The Weekend Spill: Chuck Jones’s Eustace; The Cartoon Takeover Issue; The Tilley Watch Online, December 22-28, 2019

Here’s something new to me: the great Chuck Jones  take-off on Eustace Tilley. The poster can be found here.

___________________________________________________________________________

The Cartoon Takeover

It was an exciting week in The New Yorker cartoon world, what with the arrival of the magazine’s first ever Cartoon Takeover issue (covered here last Monday). For everyone who says that the first thing they turn to in the magazine is the cartoons, you had a lot to turn to.

Read about the issue in this piece, “The Cartoon Department Coup” by Emma Allen, The New Yorker‘s cartoon editor.

Fingers crossed this special issue becomes a yearly thing, leading up to the magazine’s super-duper anniversary in 2025.

______________________________________________________________________________

The Tilley Watch Online: An end of the week listing of New Yorker artists who contributed to newyorker.com features.

Artists contributing to newyorker.com are of two stripes: some contribute solely to the online magazine, and others cross-over from print to online. For now, only the artists appearing in print are listed on the Spill‘s A-Z. Artists solely appearing online are italicized below.

The Daily Cartoon: Teresa Burns Parkhurst, Paul Karasik, David Ostow, Felipe Galindo, Benjamin Slyngstad.

Daily Shouts: J.A.K., Olivia de Recat, Ali Fitzgerald.

And…

From Barry Blitt’s Kvetchbook: “The Latest On J.D. Salinger Unearthed”

“The New Yorker Cartoons For The Holidays” — by Colin Stokes, the magazine’s assistant cartoon editor.

Today’s Daily Cartoonist & Cartoon; Today’s Daily Shouts Cartoonist; Barry Blitt’s Latest Kvetchbook: J.D. Salinger; “New Yorker Cartoons For The Holidays”

Today’s Daily Cartoonist & Cartoon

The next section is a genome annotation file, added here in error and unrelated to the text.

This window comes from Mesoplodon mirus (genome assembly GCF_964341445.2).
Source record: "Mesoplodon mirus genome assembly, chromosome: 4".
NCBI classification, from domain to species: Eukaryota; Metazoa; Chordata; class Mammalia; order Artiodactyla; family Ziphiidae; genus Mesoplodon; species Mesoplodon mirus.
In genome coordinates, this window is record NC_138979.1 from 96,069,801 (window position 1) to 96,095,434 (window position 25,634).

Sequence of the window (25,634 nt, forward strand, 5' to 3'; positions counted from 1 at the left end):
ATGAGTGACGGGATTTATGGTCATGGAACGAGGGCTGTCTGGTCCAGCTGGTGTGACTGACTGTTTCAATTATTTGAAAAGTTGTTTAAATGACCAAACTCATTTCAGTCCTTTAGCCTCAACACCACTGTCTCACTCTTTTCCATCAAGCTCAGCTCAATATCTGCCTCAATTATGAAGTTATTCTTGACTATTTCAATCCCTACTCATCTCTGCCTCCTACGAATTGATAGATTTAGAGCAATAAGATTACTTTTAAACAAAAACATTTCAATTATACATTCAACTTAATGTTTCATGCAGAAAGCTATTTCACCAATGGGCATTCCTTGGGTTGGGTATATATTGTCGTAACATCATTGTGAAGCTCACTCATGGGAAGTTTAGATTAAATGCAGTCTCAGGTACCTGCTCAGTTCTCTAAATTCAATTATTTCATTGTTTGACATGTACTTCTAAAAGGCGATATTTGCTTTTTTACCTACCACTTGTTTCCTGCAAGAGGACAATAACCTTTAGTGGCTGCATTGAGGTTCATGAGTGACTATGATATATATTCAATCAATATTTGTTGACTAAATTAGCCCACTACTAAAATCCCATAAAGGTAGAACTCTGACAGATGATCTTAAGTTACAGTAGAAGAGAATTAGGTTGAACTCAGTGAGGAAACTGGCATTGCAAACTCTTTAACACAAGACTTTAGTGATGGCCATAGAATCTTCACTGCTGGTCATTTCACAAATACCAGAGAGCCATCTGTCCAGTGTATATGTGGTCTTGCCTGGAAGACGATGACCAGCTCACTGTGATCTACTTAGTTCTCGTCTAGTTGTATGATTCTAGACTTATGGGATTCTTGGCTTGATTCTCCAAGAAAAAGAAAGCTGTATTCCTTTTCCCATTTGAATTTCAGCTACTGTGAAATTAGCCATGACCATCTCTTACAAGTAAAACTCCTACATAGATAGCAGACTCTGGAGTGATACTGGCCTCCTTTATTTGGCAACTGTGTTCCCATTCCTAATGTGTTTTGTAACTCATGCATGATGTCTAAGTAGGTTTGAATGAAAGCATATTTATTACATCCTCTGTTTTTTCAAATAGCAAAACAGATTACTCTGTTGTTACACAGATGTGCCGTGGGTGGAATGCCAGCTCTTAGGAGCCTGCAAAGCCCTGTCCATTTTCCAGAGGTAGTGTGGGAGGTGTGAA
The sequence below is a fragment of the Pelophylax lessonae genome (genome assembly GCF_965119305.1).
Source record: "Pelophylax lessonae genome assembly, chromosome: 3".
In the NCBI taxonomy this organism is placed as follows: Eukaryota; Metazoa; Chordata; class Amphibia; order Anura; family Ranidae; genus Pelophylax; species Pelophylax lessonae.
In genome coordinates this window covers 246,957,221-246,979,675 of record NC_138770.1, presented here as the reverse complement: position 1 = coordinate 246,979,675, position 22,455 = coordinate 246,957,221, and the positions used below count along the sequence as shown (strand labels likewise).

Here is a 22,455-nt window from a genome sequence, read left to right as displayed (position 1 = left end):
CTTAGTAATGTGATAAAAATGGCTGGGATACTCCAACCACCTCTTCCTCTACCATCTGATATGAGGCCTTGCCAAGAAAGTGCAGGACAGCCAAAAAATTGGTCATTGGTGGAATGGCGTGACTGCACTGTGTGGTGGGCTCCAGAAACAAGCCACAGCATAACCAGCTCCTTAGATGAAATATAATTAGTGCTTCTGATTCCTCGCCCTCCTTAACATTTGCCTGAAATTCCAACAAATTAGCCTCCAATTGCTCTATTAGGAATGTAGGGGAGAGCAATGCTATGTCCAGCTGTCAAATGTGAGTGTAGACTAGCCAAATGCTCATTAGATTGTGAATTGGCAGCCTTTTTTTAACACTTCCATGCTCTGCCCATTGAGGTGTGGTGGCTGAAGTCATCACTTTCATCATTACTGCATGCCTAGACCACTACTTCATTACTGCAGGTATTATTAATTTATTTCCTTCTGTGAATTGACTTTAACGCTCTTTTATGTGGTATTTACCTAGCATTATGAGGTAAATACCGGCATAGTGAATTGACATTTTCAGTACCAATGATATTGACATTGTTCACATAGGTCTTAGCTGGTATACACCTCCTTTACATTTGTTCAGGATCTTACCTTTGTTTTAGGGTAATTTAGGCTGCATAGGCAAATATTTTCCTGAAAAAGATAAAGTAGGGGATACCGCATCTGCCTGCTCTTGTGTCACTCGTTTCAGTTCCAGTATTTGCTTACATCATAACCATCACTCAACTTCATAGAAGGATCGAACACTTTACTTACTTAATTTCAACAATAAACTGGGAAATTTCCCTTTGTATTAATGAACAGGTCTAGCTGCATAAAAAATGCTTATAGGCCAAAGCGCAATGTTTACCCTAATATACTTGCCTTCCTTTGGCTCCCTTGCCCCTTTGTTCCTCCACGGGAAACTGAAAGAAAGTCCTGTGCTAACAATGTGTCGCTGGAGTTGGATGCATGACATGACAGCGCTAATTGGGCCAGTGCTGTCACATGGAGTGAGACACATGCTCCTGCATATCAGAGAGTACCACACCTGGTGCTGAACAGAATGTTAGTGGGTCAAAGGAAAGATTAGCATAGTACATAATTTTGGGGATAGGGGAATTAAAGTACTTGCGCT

Teresa Burns Parkhurst on ice skating. Ms. Parkhurst began contributing to The New Yorker in 2017.

More of her New Yorker work can be seen here.

___________________________________________________________

Today’s Daily Shouts Cartoonist

“Classic Instagram Poses To Confuse People About Whether You’re Dating Someone”

— a joint effort by Jason Adam Katzenstein, who wrote the piece & Jenny Kroik, who illustrated it.

Mr. Katzenstein has been contributing to The New Yorker since 2014.  Ms. Kroik since 2017.

________________________________________________________

Barry Blitt’s Kvetchbook

Mr. Blitt on a J.D. Salinger moment. See it here.

Barry Blitt has been contributing to The New Yorker since 1994.

…Salinger as a subject proved irresistible to me as well. Here’s what I did with him in a piece titled  “If Salinger Tweeted”  published in the Spring 2014 Southampton Review.


New Yorker Cartoons For The Holidays

A healthy number of holiday themed cartoons from the archives (including the above beauty from William Steig, published December 31, 1955) selected by the magazine’s assistant cartoon editor, Colin Stokes. See them here.

 

The Weekend Spill: A Whither Now? MAD Dartboard; The Online Tilley Watch: December 16 -20, 2019; From The Archives: 1984 “The New Yorker” Cartoonists Traveling Exhibit Poster

A Whither Now? MAD Dartboard

MAD was in the news not long ago when it announced it was no longer going to turn out a brand new content-filled magazine, but rely instead on reprinting older material.  Now the folks at MAD have (sort of) given its readers a game of choice. The below graphic piece appears in the February 2020 issue, along with the news that famed artist Al Jaffee will no longer do the fold-in back page after a gazillion years of doing so.

The Online Tilley Watch, December 16-20, 2019

An end of the week list of New Yorker artists* who contributed to newyorker.com features.

* artists contributing to newyorker.com are of two stripes: some contribute solely to the online magazine, and others cross-over from print to online.  For now, only the artists appearing in print are listed on the Spill‘s A-Z.

 

 

The Daily Cartoon: Ellis Rosen, Brooke Bourgeois, Ali Solomon, Avi Steinberg, Ellie Black.

Daily Shouts: Hilary Fitzgerald Campbell, Ali Solomon.

and…

Instagram’s Favorite New Yorker Cartoons Of 2019…by The New Yorker‘s assistant cartoon editor, Colin Stokes.

Not-To-Be-Missed Shouts Of 2019…by The New Yorker‘s cartoon editor, Emma Allen.

Barry Blitt’s Kvetchbook.

All of the above, and more, can be seen here.

_________________________________________________

From The Archives: 1984 “The New Yorker” Cartoonists Traveling Exhibit Poster

I may, or may not, have posted this once before — if so, it was quite awhile ago. It’s a great at-a-glance look at The New Yorker‘s cartoon stable, mid 1980s (with a few departed stable mates work included:  Peter Arno, and R.Taylor, among them).